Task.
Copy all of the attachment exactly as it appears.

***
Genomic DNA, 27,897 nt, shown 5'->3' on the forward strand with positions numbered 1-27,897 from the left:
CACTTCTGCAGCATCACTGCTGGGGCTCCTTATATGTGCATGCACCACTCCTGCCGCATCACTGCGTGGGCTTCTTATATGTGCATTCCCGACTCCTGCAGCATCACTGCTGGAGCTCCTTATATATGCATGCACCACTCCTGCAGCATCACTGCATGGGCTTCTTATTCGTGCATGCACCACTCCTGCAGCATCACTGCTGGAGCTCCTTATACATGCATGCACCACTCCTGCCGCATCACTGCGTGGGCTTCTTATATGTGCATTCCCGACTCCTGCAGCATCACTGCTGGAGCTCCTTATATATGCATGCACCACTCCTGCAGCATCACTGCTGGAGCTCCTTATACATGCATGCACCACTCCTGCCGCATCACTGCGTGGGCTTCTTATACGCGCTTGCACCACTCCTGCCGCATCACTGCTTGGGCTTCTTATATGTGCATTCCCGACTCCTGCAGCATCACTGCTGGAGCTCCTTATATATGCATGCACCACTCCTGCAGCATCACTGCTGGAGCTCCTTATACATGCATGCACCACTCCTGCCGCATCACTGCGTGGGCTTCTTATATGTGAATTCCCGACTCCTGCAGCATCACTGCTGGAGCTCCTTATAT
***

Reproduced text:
Genomic DNA, 27,897 nt, shown 5'->3' on the forward strand with positions numbered 1-27,897 from the left:
CACTTCTGCAGCATCACTGCTGGGGCTCCTTATATGTGCATGCACCACTCCTGCCGCATCACTGCGTGGGCTTCTTATATGTGCATTCCCGACTCCTGCAGCATCACTGCTGGAGCTCCTTATATATGCATGCACCACTCCTGCAGCATCACTGCATGGGCTTCTTATTCGTGCATGCACCACTCCTGCAGCATCACTGCTGGAGCTCCTTATACATGCATGCACCACTCCTGCCGCATCACTGCGTGGGCTTCTTATATGTGCATTCCCGACTCCTGCAGCATCACTGCTGGAGCTCCTTATATATGCATGCACCACTCCTGCAGCATCACTGCTGGAGCTCCTTATACATGCATGCACCACTCCTGCCGCATCACTGCGTGGGCTTCTTATACGCGCTTGCACCACTCCTGCCGCATCACTGCTTGGGCTTCTTATATGTGCATTCCCGACTCCTGCAGCATCACTGCTGGAGCTCCTTATATATGCATGCACCACTCCTGCAGCATCACTGCTGGAGCTCCTTATACATGCATGCACCACTCCTGCCGCATCACTGCGTGGGCTTCTTATATGTGAATTCCCGACTCCTGCAGCATCACTGCTGGAGCTCCTTATAT